YEREVAN (Reuters) - Armenian Prime Minister Serzh Sarksyan resigned on Monday after almost two weeks of mass street protests that have plunged the ex-Soviet republic into political crisis.
Sarksyan, a close ally of Russian President Vladimir Putin, had served as Armenia’s president for a decade until this month and had faced accusations of clinging to power when parliament elected him as prime minister last week.
Under a revised constitution, the prime minister now holds most power in the southern Caucasus nation, while the presidency has become largely ceremonial.
Pressure on the 63-year-old to quit had increased sharply on Monday when unarmed soldiers in the capital Yerevan joined the anti-government protests, which first erupted on April 13.
Though peaceful, the tumult has threatened to destabilise Armenia, a Russian ally in a volatile region riven by its decades-long, low-level conflict with Azerbaijan. Moscow, which has two military bases in Armenia, was closely watching events.
“I got it wrong,” Sarksyan said in a statement.
“In the current situation there are several solutions, but I won’t choose any of them. It’s not my style. I am quitting the country’s leadership and the post of prime minister of Armenia.”
He said he was bowing to protesters’ demands and wanted his country to remain peaceful.
Former Armenian prime minister Karen Karapetyan, an ally of Sarksyan from his ruling pro-Russian Republican Party, was named as acting prime minister, the government said in a statement.
President Armen Sarkissian accepted the prime minister’s and the government’s resignation.
Armenia’s political parties in parliament now have seven days to put forward the name of a new prime minister. Sarksyan’s allies remain in key positions in the government and it remains unclear whether his resignation will herald any real change.
Protesters loudly celebrated Sarksyan’s resignation.
Some hugged policemen in the street amid cheers, others beeped car horns, and some danced and drank.
“It’s the happiest day in my life,” said 20-year-old student Karine Stepanyan. “We showed to the entire world that our country’s destiny is in hands of Armenian people.”
Tens of thousands filled the capital’s central Republic Square, waving national flags, blowing vuvuzelas and chanting:”Victory!”
“The first stage of our revolution is over - prime minister has resigned,” Nikol Pashinyan, a lawmaker regarded as the main opposition leader, said to loud applause from the crowd.
On Sunday police had detained him, two other opposition leaders and nearly 200 protesters, drawing a rebuke from the European Union. Police released Pashinyan and others on Monday.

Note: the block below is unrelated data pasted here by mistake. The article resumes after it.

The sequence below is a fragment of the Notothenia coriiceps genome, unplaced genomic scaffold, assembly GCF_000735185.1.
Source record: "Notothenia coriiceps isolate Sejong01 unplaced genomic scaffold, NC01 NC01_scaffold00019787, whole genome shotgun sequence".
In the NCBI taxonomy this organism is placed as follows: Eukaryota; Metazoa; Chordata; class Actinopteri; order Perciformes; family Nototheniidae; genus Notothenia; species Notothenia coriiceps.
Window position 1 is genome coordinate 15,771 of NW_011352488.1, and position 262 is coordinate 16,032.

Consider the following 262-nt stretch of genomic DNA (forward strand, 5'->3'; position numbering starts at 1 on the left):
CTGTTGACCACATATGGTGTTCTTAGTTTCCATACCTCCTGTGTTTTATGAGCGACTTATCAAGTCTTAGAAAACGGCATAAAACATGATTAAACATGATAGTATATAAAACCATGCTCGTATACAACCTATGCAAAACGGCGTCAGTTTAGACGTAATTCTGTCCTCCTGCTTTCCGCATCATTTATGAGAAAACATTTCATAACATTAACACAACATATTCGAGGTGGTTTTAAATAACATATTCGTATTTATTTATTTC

Pashinyan said he would hold talks with Karapetyan to discuss what happens next.
“We are ready to continue talks with acting prime minister Karen Karapetyan on Wednesday to ensure a transfer of power to the people,” Pashinyan told tens of thousands of supporters.
“I hope that the high echelons of the (ruling) Republican Party will unequivocally recognise the popular velvet and non-violent revolution,” he said.
Early parliamentary elections should be held, he said.
The protests which toppled Sarksyan lasted for 11 days and saw tens of thousands of protesters march through Yerevan and other towns, blocking streets and staging sit-ins that disrupted daily life.
Asked about the crisis on Monday before Sarksyan’s resignation, the Kremlin called Armenia an “extraordinarily important country” for Russia, but dismissed the idea it might intervene, calling the crisis a domestic matter.
Last week Putin rang Sarksyan to congratulate him on becoming premier. As president, Sarksyan took Armenia, a country of about three million people, into a Russia-backed economic bloc and bought weapons from Moscow.
The protesters’ complaints were mainly domestic and focussed on pervasive corruption and poverty in a country that won independence from Moscow in 1991 but has been hampered by its conflict with Azerbaijan over the breakaway region of Nagorno-Karabakh and other issues.
But critics have also accused Sarkasyan of moving landlocked Armenia too close to Russia at the expense of better ties with the West and increased prosperity, and it was unclear whether his political demise could lead to a change in foreign policy.
Armenia’s 2025 dollar-denominated bond fell 0.83 cents after Sarksyan said he would resign, hitting a one-year low.
Additional reporting by Margarita Antidze in Yerevan, Writing by Andrew Osborn and Margarita Antidze, Editing by Gareth Jones and Angus MacSwan